(1)a child or youth who lacks a fixed, regular, and adequate night-time residence, including a child or youth who is:

(i)sharing the housing of other persons due to a loss of housing, economic hardship or a similar reason;

(ii)living in motels, hotels, trailer parks or camping grounds due to the lack of alternative adequate accommodations;

(iii)abandoned in hospitals;

(iv)awaiting foster care placement; or

(v)a migratory child ... who qualifies as homeless under any of the provisions of clauses (i) through (iv) of this subparagraph or subparagraph two of this paragraph; or

(2)a child or youth who has a primary nighttime location that is:

(i)a supervised publicly or privately operated shelter designed to provide temporary living accommodations ...; or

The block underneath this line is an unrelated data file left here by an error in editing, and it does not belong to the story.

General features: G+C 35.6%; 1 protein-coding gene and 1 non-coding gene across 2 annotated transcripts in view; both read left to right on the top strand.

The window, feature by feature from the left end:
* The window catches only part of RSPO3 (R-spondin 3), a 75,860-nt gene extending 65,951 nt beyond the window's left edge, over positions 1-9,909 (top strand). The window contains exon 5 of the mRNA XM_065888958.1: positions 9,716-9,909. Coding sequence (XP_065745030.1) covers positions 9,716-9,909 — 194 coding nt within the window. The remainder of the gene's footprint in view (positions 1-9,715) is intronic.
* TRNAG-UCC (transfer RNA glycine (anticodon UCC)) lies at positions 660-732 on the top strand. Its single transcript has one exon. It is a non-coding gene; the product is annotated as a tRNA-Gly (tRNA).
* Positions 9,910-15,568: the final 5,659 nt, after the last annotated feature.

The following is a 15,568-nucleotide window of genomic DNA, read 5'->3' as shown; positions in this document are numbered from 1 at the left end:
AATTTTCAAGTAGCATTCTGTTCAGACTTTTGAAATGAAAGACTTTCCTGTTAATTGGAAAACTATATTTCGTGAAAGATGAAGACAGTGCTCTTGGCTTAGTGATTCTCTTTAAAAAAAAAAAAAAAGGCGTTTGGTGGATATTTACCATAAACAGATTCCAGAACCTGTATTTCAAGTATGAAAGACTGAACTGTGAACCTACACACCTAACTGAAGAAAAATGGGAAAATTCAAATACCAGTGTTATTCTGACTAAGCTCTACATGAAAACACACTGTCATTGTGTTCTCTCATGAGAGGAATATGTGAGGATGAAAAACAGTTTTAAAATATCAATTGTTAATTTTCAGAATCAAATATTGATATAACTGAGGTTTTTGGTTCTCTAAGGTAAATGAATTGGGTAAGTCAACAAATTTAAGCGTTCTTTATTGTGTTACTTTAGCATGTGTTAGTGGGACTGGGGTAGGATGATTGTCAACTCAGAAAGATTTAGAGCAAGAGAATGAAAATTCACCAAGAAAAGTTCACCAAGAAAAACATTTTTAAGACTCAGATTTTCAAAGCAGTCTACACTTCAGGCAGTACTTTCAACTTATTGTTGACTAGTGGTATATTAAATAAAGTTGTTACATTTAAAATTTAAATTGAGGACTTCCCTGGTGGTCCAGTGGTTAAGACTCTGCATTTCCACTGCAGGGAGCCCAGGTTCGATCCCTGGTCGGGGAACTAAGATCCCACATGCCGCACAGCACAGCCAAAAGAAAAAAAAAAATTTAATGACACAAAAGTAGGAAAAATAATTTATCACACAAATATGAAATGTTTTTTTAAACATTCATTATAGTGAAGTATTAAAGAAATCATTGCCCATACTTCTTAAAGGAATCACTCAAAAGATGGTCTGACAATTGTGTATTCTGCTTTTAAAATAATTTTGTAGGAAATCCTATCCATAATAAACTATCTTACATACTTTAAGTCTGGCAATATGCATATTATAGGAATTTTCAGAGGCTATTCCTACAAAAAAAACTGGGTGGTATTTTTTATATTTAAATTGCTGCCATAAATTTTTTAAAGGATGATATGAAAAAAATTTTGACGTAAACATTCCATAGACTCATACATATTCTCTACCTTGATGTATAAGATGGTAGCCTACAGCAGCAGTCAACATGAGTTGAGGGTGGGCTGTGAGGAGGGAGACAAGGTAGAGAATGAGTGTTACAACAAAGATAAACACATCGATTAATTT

(ii)a public or private place not designed for, or ordinarily used as, a regular sleeping accommodation for human beings ....

Both Education Law §3209 and §100.2(x) of the Commissioner’s regulations conform to the definition of “homeless children and youths” in McKinney-Vento.

In an appeal to the Commissioner, a petitioner has the burden of demonstrating a clear legal right to the relief requested and the burden of establishing the facts upon which petitioner seeks relief (8 NYCRR §275.10; Appeal of Aversa, 48 Ed Dept Rep 523, Decision No. 15,936; Appeal of Hansen, 48 id. 354, Decision No. 15,884; Appeal of P.M., 48 id. 348, Decision No. 15,882).